Remember to thank your wife

PUBLISHED: 10:42 31 August 2012 | UPDATED: 21:48 20 February 2013

Remember to thank your wife

Remember to thank your wife

Newly-married journalist Chris Brierley gives his tips on how to stay calm and deliver the perfect speech.

Remember to thank your wife

Newly-married journalist Chris Brierley gives his tips on how to stay calm and deliver the perfect speech.

The grooms speech

Being a journalist you would think standing up and giving a speech would be easy. In some respects it was but, in other ways, it was challenging.

My fiance - (she is now Mrs B) - bought a grooms book months before the wedding. I think it was a prompt for me to start thinking of what I was going to say. She ordered a nice little book from Amazon and it was presented to me one Sunday afternoon.

I flicked through it whilst sitting in the bath, put it down, picked it up a few weeks later and then left it to gather dust on my bookshelf until a month before the wedding.

With the big day fast approaching I decided to lock myself away in the lounge with a few beers and write.

My job involves me being able to make complicated stories accessible, so a lot of what I do needs to be concise, pithy and to the point. I can also talk for England if you let me. So the key was to be selective and to be ruthless at editing myself down.

I approached writing my speech as follows:

1) I wrote a list of events/stories/tales from Kim and my courtship so far that I wanted to share with people. I disregarded those that were either inappropriate or too gushy or simply not ones I wanted to share.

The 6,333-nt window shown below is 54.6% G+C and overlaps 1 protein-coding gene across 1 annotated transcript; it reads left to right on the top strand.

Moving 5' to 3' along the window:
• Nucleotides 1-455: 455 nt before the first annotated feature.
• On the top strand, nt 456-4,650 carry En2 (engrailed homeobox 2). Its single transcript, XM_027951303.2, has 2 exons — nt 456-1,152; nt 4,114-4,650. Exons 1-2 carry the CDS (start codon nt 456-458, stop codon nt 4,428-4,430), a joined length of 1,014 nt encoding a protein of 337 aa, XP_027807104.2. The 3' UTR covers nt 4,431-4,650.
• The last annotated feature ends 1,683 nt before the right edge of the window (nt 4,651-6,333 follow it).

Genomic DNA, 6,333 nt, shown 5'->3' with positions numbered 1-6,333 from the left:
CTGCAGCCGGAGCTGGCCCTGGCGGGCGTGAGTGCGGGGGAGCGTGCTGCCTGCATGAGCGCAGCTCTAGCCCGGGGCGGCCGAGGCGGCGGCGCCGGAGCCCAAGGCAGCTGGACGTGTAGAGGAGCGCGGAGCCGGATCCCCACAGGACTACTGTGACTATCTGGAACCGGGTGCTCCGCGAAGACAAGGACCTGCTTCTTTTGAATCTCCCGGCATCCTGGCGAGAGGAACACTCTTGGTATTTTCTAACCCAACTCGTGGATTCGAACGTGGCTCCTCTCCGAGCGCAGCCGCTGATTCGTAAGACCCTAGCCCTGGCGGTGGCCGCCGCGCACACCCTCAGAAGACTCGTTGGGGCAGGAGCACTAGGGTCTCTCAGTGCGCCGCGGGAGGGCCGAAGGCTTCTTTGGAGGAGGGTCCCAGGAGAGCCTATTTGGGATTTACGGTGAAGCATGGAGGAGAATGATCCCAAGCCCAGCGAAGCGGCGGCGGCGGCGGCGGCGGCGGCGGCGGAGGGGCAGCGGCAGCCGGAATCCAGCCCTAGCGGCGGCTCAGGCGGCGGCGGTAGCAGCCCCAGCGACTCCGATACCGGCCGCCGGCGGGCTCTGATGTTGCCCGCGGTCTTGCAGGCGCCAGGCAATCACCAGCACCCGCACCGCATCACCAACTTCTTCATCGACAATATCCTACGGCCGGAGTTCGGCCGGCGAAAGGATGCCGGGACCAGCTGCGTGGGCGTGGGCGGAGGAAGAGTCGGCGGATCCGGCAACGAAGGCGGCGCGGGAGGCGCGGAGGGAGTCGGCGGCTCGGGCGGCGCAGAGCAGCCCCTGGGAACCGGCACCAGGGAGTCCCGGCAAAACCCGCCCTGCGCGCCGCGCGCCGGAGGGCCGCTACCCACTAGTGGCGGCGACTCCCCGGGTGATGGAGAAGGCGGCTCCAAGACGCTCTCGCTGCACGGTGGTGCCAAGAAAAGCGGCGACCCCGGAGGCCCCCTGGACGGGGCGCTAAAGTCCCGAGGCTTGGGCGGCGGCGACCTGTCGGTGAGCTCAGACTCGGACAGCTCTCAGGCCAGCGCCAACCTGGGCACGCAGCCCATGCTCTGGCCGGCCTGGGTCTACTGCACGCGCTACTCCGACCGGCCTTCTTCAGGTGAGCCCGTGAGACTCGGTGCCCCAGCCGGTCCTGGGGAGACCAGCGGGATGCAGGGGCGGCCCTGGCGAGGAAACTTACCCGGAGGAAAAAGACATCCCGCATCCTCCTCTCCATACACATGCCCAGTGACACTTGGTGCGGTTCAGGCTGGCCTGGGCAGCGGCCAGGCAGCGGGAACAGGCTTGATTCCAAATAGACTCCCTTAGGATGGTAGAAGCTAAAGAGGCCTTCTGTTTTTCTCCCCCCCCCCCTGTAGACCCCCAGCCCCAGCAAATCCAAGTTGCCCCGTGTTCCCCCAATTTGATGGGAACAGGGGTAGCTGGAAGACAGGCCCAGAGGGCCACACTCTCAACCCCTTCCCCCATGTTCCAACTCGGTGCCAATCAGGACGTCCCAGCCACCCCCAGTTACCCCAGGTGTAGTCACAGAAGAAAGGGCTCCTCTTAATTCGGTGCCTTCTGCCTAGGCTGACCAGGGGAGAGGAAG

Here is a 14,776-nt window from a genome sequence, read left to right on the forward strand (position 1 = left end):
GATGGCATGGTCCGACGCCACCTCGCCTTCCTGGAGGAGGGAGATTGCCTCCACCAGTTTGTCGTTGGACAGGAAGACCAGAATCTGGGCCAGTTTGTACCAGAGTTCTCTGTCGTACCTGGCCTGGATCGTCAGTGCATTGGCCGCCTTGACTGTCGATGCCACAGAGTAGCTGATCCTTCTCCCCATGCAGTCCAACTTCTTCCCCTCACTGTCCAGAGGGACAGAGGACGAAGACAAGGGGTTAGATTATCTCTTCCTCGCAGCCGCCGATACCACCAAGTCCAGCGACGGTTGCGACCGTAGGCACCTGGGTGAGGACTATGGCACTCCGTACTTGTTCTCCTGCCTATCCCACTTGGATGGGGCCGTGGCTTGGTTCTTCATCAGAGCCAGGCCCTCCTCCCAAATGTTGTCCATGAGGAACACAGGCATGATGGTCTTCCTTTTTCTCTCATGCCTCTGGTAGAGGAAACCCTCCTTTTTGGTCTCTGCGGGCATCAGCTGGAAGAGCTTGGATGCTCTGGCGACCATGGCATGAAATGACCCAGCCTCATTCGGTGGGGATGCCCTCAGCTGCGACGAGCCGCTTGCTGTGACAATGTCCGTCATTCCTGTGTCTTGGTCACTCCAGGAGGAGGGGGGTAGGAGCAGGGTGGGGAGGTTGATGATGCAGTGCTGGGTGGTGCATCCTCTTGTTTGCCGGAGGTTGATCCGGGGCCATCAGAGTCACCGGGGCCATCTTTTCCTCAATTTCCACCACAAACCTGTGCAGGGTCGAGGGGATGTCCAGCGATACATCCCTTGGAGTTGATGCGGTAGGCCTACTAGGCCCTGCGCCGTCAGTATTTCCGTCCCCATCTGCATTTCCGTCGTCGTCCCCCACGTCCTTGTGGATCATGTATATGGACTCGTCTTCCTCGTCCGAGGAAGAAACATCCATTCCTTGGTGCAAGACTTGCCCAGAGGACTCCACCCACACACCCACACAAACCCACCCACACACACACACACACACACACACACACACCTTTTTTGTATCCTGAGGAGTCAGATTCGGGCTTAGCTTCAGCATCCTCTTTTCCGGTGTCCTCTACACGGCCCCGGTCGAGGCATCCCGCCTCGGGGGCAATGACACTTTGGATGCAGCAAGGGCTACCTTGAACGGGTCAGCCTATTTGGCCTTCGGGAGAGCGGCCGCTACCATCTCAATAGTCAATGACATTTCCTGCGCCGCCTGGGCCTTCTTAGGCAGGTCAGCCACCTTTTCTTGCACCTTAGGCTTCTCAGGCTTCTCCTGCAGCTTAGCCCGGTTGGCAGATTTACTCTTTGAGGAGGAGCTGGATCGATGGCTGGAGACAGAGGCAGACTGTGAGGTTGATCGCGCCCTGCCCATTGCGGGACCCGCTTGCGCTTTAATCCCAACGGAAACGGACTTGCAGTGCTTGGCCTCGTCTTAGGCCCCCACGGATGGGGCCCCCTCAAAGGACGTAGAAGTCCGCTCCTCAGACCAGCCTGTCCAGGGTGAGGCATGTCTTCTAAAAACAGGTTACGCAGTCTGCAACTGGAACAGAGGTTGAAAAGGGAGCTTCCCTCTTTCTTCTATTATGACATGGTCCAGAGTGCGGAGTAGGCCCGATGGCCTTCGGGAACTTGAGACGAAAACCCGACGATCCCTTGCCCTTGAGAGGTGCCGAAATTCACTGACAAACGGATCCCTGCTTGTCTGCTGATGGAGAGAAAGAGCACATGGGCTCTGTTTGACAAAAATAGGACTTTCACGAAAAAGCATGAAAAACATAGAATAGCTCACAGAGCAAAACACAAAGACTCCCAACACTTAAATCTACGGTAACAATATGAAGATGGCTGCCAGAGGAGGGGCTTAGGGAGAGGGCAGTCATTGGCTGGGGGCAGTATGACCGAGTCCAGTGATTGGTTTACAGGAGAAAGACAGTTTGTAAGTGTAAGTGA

2) I did use the guide book to get an idea of structure. It gave me a insight into who I needed to thank and jokes that I could steal or adapt. The joke I used was one about mothers-in-law and dragons and it did actually work. Only use a joke if you have that kind of relationship with your future MIL.

3) I learnt from experience. My brother in his speech forgot to thank his wife. I made sure she was at the top of my list. And Ive been to weddings where the speeches have gone on and on so I wanted mine to last no more than 10 minutes.

4) I did a brain storm and wrote a long list of things to get in.

5) Then I left the list for a week and came back to it adding and deleting stuff.

6) Once Id written it, I then edited it down. With my job Im used to delivering scripts as though its a conversation. I wrote my speech as if I was going to read it word for word. If you are worried then write bullet points and have some blurb under headings instead.

What worried me most was about getting the right tone and making it appeal to everyone. You dont want to be telling crude jokes which might upset your father-in-law or great-grandmother.

A hairy moment was the line about seeing Kim as long-term girlfriend material and not a one-night stand. I think I managed to pull it off with my cheeky next line of Well baby, you are actually more than long-term girlfriend material. You are my best mate and now youre my wife.

A good friend decided to heckle in jest but I brushed it off and it made people laugh. The key to the speech for me was getting the thankyous sorted without forgetting everyone but really it was about giving people an insight into my love for my wife.

For me talking is how I make a living. Although I was a little nervous worrying about what the best man might say. But put that out of your mind and just concentrate on own your speech.

Chriss four tips:

1. Give yourself enough time to write it.

2. Read it out aloud and, if you want to share, its worth delivering it in front of someone you trust.

3. Make sure you look at people when delivering it, dont spend all your time reading from notes. Look around the room. People will be smiling and its about engaging with them.

4. Make sure you thank your new and beautiful wife for doing you the honour of marrying you. And make sure you compliment the mother and father-in-law.

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